The Republic of Crimea, a part of Ukraine, lies on a peninsula stretching out from the south of Ukraine between the Black Sea and the Sea of Azov. It is separated from Russia to the east by the narrow Kerch Strait.
The Russian Tsars and Soviet elite spent summers on its subtropical southern shores which still attract holidaymakers and, latterly, wealthy property developers.
Crimea was annexed by the Russian Empire during the reign of Catherine The Great in 1783 and remained part of Russia until 1954 when it was transferred to Ukraine under the then Soviet leader Nikita Khrushchev.
Ethnic Russians still make up the bulk of the population, Ukrainians under a quarter and the Muslim Crimean Tatars about 12%.
For centuries under Greek and Roman influence, Crimea in 1443 became the centre of a Tatar Khanate, which later became an Ottoman vassal state.
Rival imperial ambitions in the mid 19th century led to the Crimean War when Britain and France, suspicious of Russian ambitions in the Balkans as the Ottoman Empire declined, sent troops.
Given autonomous republic status within Russia after the Bolshevik revolution, Crimea was occupied by the Nazis in the early 1940s.Tatar deportation
The Tatars were accused of collaboration by Stalin and deported en masse to Central Asia and Siberia in 1944. Many did not survive.
Only as the Soviet Union collapsed were they allowed to return. By the time over a quarter of a million did so in the early 1990s, it was to an independent Ukraine where they faced very high unemployment and extremely poor housing conditions.
There have been persistent tensions and protests over land rights, and allocation of land to Crimean Tatars remains a highly contentious issue.
After Ukrainian independence, political figures from the local Russian community sought to assert sovereignty and strengthen ties with Russia through a series of moves declared unconstitutional by Kiev.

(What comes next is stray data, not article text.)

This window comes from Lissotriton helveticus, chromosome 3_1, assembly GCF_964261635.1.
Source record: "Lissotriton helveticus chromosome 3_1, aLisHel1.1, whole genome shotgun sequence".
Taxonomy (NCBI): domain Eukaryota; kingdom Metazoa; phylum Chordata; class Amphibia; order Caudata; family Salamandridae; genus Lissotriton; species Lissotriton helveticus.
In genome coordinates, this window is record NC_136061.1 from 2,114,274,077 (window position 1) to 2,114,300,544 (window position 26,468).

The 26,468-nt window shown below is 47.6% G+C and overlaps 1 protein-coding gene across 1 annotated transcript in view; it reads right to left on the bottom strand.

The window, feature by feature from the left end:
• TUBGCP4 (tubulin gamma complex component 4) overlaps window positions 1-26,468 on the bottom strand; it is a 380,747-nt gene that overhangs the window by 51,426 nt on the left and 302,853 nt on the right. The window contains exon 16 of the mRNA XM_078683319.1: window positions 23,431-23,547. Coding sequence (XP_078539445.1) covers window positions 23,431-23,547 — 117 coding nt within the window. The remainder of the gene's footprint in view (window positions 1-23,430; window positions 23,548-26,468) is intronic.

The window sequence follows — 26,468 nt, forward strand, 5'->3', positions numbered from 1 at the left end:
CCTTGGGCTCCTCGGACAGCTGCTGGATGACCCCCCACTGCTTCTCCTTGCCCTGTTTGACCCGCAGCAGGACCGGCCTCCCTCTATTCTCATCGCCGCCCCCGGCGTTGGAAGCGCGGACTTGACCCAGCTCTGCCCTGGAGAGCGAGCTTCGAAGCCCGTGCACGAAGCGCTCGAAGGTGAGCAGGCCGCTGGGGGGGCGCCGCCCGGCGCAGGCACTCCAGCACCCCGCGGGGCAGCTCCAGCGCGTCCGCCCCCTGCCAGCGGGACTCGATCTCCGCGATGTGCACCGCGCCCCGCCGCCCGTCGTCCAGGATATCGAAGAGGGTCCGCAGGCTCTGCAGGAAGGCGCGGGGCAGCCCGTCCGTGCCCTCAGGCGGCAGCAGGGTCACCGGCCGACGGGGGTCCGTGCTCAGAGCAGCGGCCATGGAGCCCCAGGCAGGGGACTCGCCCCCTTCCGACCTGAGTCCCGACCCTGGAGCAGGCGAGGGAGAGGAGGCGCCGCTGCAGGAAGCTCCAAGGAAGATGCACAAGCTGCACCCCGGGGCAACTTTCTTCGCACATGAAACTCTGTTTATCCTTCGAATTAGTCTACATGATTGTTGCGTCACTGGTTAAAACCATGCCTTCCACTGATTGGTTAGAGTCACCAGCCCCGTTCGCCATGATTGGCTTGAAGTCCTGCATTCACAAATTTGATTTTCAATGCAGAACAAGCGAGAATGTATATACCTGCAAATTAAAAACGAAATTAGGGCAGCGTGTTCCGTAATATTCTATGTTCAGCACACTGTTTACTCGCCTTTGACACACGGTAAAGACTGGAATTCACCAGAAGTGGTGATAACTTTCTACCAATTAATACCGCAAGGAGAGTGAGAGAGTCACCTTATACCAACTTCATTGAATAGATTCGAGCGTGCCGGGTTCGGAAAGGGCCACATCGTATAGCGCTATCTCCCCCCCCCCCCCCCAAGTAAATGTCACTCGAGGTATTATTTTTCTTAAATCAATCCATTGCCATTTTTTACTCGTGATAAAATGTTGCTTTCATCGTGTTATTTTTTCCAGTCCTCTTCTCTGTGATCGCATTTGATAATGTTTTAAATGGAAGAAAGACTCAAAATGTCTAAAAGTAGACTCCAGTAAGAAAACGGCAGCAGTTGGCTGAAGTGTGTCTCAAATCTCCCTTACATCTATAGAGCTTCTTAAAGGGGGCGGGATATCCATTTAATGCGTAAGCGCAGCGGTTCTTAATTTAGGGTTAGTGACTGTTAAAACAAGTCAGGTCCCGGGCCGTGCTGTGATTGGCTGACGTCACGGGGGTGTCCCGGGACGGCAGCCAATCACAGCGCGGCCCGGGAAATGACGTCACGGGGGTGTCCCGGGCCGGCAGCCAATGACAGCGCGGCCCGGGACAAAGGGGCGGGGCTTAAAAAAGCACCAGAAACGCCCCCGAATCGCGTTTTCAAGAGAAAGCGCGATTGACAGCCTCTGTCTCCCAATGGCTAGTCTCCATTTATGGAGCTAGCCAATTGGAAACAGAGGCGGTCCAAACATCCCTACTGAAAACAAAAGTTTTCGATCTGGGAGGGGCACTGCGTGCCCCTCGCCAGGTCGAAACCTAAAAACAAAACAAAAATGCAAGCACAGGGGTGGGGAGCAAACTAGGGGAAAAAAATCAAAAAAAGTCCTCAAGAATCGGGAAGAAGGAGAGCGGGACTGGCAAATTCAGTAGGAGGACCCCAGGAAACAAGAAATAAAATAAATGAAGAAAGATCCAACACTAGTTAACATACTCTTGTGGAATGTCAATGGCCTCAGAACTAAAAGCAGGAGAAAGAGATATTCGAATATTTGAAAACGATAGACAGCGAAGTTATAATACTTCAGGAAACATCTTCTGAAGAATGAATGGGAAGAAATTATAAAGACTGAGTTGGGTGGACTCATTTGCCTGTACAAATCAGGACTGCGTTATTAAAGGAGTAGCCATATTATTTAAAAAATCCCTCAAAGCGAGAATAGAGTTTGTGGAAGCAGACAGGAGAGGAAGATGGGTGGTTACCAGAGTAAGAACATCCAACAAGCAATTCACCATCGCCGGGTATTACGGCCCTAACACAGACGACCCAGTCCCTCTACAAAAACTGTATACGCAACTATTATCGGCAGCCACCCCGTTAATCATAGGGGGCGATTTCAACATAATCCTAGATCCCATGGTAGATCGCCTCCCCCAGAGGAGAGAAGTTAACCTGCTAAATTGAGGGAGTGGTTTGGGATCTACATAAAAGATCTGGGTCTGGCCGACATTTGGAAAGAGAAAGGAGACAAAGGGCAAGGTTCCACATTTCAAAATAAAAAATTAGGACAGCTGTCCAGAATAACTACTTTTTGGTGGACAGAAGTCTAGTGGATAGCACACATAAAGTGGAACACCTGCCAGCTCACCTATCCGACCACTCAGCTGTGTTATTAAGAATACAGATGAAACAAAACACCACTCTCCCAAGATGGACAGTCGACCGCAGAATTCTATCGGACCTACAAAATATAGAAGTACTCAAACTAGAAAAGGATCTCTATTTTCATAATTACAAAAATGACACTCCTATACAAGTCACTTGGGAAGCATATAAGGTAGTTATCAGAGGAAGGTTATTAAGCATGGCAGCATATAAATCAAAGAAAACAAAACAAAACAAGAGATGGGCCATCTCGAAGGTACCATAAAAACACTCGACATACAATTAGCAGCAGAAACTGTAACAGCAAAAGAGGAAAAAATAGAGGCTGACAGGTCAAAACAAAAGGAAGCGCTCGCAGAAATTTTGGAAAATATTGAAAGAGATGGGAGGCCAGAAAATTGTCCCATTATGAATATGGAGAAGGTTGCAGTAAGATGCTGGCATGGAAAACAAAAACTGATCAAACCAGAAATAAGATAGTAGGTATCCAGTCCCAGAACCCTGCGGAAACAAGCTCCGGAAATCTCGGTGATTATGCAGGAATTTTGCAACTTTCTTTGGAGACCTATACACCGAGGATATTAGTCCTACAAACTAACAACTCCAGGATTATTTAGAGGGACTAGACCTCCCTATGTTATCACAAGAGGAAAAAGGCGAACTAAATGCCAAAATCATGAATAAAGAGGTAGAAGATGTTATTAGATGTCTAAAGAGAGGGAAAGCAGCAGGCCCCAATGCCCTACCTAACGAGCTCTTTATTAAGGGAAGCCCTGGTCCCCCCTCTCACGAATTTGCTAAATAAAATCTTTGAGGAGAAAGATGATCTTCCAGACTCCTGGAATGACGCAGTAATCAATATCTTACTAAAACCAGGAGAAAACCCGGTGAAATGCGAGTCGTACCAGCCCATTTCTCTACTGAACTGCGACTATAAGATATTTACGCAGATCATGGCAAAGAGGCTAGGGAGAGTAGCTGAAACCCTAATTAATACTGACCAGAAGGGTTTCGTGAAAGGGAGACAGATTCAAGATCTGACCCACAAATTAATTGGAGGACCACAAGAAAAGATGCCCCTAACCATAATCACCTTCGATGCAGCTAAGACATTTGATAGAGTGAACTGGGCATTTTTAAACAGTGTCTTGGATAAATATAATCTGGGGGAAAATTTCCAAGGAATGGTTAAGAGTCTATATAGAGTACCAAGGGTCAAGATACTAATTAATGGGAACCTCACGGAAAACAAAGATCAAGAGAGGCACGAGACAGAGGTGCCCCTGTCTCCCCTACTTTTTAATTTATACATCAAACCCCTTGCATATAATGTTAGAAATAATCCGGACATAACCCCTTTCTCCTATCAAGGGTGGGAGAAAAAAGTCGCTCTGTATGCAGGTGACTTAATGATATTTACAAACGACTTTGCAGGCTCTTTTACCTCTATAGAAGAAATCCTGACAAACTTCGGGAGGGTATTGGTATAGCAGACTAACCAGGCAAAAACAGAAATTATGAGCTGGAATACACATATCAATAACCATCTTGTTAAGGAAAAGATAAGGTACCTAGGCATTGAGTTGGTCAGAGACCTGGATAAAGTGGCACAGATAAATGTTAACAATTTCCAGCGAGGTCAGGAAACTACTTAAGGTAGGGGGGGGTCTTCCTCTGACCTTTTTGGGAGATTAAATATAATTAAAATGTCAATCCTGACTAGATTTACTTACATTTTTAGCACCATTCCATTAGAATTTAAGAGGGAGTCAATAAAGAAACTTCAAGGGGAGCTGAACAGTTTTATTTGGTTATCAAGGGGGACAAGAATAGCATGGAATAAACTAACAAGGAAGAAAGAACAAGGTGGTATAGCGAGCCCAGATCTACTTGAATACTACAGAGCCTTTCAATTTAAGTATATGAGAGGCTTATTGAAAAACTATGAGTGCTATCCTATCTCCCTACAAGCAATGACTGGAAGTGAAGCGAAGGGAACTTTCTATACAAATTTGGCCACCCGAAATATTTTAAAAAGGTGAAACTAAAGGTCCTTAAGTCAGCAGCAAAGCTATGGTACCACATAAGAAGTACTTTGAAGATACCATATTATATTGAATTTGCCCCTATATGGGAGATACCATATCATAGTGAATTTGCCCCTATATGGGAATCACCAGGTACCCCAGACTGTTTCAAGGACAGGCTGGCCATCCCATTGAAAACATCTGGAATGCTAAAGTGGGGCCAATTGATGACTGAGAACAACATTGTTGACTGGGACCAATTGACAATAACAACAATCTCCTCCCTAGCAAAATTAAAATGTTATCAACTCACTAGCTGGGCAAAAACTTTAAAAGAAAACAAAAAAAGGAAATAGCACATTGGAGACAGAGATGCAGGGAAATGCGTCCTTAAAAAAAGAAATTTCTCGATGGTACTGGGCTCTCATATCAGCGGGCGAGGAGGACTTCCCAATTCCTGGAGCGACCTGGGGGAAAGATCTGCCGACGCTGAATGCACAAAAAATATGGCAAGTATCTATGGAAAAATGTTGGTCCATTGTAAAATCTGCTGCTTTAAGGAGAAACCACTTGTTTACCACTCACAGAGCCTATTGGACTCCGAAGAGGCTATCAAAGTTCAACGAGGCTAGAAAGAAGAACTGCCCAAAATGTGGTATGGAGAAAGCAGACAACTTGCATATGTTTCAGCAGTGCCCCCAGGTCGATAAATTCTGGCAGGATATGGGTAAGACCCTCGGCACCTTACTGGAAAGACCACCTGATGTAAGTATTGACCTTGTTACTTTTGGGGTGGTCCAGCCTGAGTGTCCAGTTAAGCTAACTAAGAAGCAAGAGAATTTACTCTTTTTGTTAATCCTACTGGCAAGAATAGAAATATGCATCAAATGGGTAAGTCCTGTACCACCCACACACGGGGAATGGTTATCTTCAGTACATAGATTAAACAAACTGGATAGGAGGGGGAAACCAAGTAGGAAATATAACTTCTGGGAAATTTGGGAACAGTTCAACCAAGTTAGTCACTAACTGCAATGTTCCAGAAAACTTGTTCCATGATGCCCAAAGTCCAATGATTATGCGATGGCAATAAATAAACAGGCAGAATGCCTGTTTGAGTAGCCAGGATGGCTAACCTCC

The 1996 Ukrainian constitution stipulated that Crimea would have autonomous republic status but reasserted that Crimean legislation must be in keeping with that of Ukraine.
Crimea has its own parliament and government with powers over agriculture, public infrastructure and tourism.
The Crimean Tatars have their own unofficial parliament, the Mejlis, which states its purpose as being to promote the rights and interests of the Crimean Tatars.Ukraine-Russia tension
The port of Sevastopol is a major naval base and has been home to the Black Sea Fleet since Soviet times. Following the collapse of the USSR, the fleet was divided up between Russia and Ukraine.
The continuing presence of the Russian fleet in Sevastopol has been a focus of tension between Russia and Ukraine. In 2008, Ukraine - then under the pro-Western President Viktor Yuschenko - demanded that Moscow not use the Black Sea Fleet during the its conflict with Georgia.
Both countries had agreed to allow the Russian fleet to stay until 2017, but after the election of the pro-Russian Viktor Yanukovych as president in 2010, Ukraine agreed to extend the lease by 25 years beyond 2017, in return for cheaper Russian gas.
There was also friction over plans - later scrapped by Mr Yanukovych - by Mr Yushchenko to strengthen ties with Nato. In 2006, ethnic Russians took to the streets to disrupt preparations for Nato-led naval exercises off Crimea.
There is a rumbling border dispute between Moscow and Kiev in the Kerch Strait. Tensions rose sharply in late 2003 after Russia started building a causeway between the Russian coast and the island of Tuzla, just off Crimea.